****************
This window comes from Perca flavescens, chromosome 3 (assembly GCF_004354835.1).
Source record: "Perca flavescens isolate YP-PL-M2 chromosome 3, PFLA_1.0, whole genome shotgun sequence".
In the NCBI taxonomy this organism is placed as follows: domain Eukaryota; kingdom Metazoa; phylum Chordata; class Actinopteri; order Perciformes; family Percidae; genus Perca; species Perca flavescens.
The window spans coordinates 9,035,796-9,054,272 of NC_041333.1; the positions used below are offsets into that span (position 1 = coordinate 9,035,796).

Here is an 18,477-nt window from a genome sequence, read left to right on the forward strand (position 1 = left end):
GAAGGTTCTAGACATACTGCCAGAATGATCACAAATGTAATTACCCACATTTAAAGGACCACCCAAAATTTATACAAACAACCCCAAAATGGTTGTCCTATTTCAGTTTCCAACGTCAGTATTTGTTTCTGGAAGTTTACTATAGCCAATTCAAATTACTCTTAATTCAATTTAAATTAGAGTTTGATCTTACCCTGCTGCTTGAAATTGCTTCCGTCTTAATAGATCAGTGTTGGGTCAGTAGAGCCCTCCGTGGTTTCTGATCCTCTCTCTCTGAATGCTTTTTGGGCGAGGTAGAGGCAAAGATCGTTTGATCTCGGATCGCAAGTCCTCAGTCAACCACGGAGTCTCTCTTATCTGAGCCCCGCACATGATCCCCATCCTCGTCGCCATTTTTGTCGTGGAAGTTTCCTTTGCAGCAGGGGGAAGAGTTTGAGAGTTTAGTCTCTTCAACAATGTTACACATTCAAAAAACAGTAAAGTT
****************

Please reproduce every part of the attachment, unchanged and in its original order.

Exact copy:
This window comes from Perca flavescens, chromosome 3 (assembly GCF_004354835.1).
Source record: "Perca flavescens isolate YP-PL-M2 chromosome 3, PFLA_1.0, whole genome shotgun sequence".
In the NCBI taxonomy this organism is placed as follows: domain Eukaryota; kingdom Metazoa; phylum Chordata; class Actinopteri; order Perciformes; family Percidae; genus Perca; species Perca flavescens.
The window spans coordinates 9,035,796-9,054,272 of NC_041333.1; the positions used below are offsets into that span (position 1 = coordinate 9,035,796).

Here is an 18,477-nt window from a genome sequence, read left to right on the forward strand (position 1 = left end):
GAAGGTTCTAGACATACTGCCAGAATGATCACAAATGTAATTACCCACATTTAAAGGACCACCCAAAATTTATACAAACAACCCCAAAATGGTTGTCCTATTTCAGTTTCCAACGTCAGTATTTGTTTCTGGAAGTTTACTATAGCCAATTCAAATTACTCTTAATTCAATTTAAATTAGAGTTTGATCTTACCCTGCTGCTTGAAATTGCTTCCGTCTTAATAGATCAGTGTTGGGTCAGTAGAGCCCTCCGTGGTTTCTGATCCTCTCTCTCTGAATGCTTTTTGGGCGAGGTAGAGGCAAAGATCGTTTGATCTCGGATCGCAAGTCCTCAGTCAACCACGGAGTCTCTCTTATCTGAGCCCCGCACATGATCCCCATCCTCGTCGCCATTTTTGTCGTGGAAGTTTCCTTTGCAGCAGGGGGAAGAGTTTGAGAGTTTAGTCTCTTCAACAATGTTACACATTCAAAAAACAGTAAAGTT